In the DarkDec 26, 2008 · psu · 5 minute read
It’s been a while since I went to see a movie. In fact, I think the last one I saw this year was The Dark Knight, a summer blockbuster to end all summer blockbusters. This was a popcorn movie with a difference. It was alleged to have a gritty and realistic style and was also taken seriously in the critical community as a movie with “mature” themes. After two and a half hours and change, all I remember thinking was that the film was too long and badly edited.
I was reminded of this on our annual Christmas drive to the ‘rents as I listened to the Fresh Air film critic muttering about his ten favorite movies of the year. It came out that he also did not enjoy the Batman movie and his comments reminded me of the many aspects of the film which I found annoying. I think the second biggest failing of the film is that Christopher Nolan does not know how to shoot action. In his first Batman movie he used the standard American crappy action director gambit of trying to fool you into thinking that something interesting was happening by shaking the camera a lot in random directions. This doesn’t make for good action, this just makes you ill.
I think all American directors of action movies should be forced to sit down and watch The Legend of Drunken Master over and over again until they learn how to choreograph a fight. In particular, they should pay attention to this fight which takes place under a train. Even in the cramped quarters and even though the combatants are using poles and swords, you can still see every move, every counter and every hit in an order which makes perfect sense. Watch and learn. I’m looking at you Doug “shaky hands” Liman, who directed the Bourne movies.
With that mini-rant out of the way, we can move on to the real problem with the movie. The real problem with the movie is that it plays the “dark” card for what amounts to cheap laughs. While doing this, it arguably wastes an astounding performance by Heath Ledger who almost single handedly makes the film interesting. Instead, the film just gets stupid and too long.
The problem with the “darkness” in The Dark Knight is that the film is nothing but darkness. It starts out dark, the middle is dark, the end is dark and the boring overlong coda is dark. But here’s the thing, if the whole thing is dark then there isn’t any reason to give a shit. For dark to be dramatic it must threaten something that we care about and in this movie there is nothing to care about. On the one hand there is a psychopath running loose in the city causing chaos and havoc. And on the other side, there is a psychopath running loose in the city causing chaos and havoc. It is to yawn.
The Dark Knight, like most adolescent popular entertainment (and, not coincidentally, most video games), is trying to sell you on the idea that “dark” and “mature” are the same thing. So if you just shoot your movie without enough light people will decide that you are a deep auteur, with a head full of interesting philosophy about the evil that lurks within the world. Unfortunately, constructing a bleak story that actually has emotional impact is a lot more complicated than this. Dark is not enough. You need the darkness to threaten something, and too often all we have are layers of darkness covering a great emptiness.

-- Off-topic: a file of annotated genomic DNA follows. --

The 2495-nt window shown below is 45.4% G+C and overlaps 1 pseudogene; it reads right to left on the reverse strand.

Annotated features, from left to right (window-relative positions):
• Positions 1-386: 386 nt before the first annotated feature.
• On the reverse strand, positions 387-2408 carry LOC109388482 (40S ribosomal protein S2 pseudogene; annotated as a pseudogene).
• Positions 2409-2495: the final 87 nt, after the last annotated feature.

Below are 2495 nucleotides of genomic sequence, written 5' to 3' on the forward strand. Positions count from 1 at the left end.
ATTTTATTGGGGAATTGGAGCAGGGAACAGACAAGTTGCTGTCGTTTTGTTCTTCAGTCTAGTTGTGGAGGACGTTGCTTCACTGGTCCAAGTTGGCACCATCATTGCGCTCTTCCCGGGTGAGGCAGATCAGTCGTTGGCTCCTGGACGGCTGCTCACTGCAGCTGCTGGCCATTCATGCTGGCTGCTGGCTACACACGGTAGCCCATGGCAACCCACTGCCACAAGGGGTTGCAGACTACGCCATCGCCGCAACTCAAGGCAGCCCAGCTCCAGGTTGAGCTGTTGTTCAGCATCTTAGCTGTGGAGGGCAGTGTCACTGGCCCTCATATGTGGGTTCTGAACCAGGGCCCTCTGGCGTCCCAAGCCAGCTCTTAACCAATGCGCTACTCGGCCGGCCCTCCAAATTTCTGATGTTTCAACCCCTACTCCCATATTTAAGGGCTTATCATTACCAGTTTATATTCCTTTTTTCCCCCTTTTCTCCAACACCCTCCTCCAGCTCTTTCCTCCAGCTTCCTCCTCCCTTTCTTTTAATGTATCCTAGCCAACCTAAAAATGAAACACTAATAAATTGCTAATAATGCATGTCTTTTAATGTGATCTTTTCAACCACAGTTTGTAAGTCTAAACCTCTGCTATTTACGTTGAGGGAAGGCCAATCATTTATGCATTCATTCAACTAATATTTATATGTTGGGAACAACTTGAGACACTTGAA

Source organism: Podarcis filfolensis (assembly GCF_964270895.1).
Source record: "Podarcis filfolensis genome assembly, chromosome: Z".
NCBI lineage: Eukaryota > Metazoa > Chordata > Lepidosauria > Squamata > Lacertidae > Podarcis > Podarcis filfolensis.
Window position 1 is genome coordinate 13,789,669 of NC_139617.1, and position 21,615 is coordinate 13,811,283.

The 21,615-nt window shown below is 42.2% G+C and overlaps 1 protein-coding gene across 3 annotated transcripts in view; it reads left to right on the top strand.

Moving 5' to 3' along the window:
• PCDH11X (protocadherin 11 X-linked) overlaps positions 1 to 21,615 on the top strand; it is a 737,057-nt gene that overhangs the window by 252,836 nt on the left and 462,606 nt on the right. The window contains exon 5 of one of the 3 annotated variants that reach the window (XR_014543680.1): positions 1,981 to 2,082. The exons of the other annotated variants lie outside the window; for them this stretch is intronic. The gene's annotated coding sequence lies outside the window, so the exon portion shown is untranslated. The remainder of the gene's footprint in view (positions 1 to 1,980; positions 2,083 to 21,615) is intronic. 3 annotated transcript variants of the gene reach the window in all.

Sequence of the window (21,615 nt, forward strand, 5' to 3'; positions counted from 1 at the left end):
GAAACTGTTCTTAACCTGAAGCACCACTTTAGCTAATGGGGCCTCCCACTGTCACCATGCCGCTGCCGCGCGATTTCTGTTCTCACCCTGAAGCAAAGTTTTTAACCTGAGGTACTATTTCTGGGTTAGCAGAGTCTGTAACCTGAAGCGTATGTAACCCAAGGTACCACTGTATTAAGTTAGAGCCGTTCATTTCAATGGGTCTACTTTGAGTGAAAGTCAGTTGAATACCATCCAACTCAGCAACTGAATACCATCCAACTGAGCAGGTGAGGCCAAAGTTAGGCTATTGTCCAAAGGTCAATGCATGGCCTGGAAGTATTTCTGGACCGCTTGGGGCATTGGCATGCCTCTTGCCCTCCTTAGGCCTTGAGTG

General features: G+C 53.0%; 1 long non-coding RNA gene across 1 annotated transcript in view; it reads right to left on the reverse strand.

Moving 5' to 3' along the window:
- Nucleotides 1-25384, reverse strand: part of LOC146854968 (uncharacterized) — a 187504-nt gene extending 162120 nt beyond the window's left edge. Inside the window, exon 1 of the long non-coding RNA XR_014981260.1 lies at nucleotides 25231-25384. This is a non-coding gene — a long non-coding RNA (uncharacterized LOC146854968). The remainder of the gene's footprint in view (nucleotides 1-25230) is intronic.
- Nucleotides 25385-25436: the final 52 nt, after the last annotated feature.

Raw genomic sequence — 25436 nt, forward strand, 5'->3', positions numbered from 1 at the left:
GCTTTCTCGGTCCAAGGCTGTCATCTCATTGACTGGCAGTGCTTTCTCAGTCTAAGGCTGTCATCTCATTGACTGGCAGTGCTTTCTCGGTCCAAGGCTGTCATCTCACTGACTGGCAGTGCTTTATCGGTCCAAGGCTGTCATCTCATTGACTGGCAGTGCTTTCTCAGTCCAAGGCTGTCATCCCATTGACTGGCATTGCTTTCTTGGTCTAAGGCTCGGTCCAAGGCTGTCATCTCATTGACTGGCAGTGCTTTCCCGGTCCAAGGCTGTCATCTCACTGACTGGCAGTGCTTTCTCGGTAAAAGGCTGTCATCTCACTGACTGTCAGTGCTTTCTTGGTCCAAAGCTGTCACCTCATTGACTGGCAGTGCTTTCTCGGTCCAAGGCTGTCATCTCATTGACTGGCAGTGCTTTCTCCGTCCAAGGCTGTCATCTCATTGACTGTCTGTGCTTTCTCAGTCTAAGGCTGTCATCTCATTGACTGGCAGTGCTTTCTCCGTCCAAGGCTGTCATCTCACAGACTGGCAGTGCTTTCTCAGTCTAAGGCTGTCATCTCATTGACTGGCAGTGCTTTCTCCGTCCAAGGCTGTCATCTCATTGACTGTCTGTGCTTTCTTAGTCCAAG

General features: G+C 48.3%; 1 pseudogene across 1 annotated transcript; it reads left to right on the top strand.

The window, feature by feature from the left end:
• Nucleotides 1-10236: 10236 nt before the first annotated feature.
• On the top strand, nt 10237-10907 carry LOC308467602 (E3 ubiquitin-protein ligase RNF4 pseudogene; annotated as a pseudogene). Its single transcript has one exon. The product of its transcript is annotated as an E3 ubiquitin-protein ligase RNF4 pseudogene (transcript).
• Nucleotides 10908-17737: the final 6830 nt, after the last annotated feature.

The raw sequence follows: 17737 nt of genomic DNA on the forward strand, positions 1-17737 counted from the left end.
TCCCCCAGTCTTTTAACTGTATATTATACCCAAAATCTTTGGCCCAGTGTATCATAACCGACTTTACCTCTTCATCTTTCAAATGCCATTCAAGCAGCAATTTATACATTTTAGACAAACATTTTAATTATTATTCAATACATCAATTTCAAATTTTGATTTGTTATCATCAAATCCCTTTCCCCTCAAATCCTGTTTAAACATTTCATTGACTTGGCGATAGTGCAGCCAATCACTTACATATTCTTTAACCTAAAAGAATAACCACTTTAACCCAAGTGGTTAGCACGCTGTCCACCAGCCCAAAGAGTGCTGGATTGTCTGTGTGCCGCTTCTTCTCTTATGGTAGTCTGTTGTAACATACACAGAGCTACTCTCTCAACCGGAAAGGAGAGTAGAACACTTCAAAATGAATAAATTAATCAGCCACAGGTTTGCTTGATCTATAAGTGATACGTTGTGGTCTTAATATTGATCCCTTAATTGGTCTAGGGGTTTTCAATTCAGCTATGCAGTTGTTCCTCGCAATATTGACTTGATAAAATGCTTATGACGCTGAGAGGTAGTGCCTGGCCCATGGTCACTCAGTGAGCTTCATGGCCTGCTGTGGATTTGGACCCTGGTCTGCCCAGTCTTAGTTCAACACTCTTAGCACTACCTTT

I found myself thinking about this again while watching a few episodes out of the first season of the AMC series Mad Men. I have to say that four episodes in I’m again feeling a bit duped by the people who like TV too much, but I’m going to give the show a bit more time, because TV shows sometimes take time to develop. After all, Babylon 5 sucked for at least two and a half whole seasons before it got decent.
Mad Men is another dark contemplation on the nature of man and society, and for now the reason it annoys me is that it wants me to feel sorry for characters who, for the most part, are completely unsympathetic. It seems to me that everyone on the show has created all of the problems they have on their own, and that the show would be more dramatic, and at least more interesting, if the pain were being inflicted on nice people instead of jerks. This is the same problem that we saw in The Dark Knight. There isn’t much to get excited about in a dark world populated by people you didn’t like anyway. You just end up rooting for the movie, or TV show to inflict pain on them. And when it does anyway, what have you gained?
Mad Men was, of course, on the favorites list of the Fresh Air TV critic, who also spent much of his time lamenting the death of scripted series TV in the current competitive climate. I have some sympathy for his position, although he sounded a little bit too much like the “hard core” gamers complaining about Nintendo. I think he misses the core truth about TV which is that the only programming that is really worth paying for on TV is sports. In sports you have the light and the dark playing in perfect harmony. The Celtics and the Lakers on Christmas day, and the Lakers winning because the Celtics didn’t play good defense, and because they got a lot of cheap calls down the stretch. That’s certainly more interesting drama than any script I’ve listened to this year.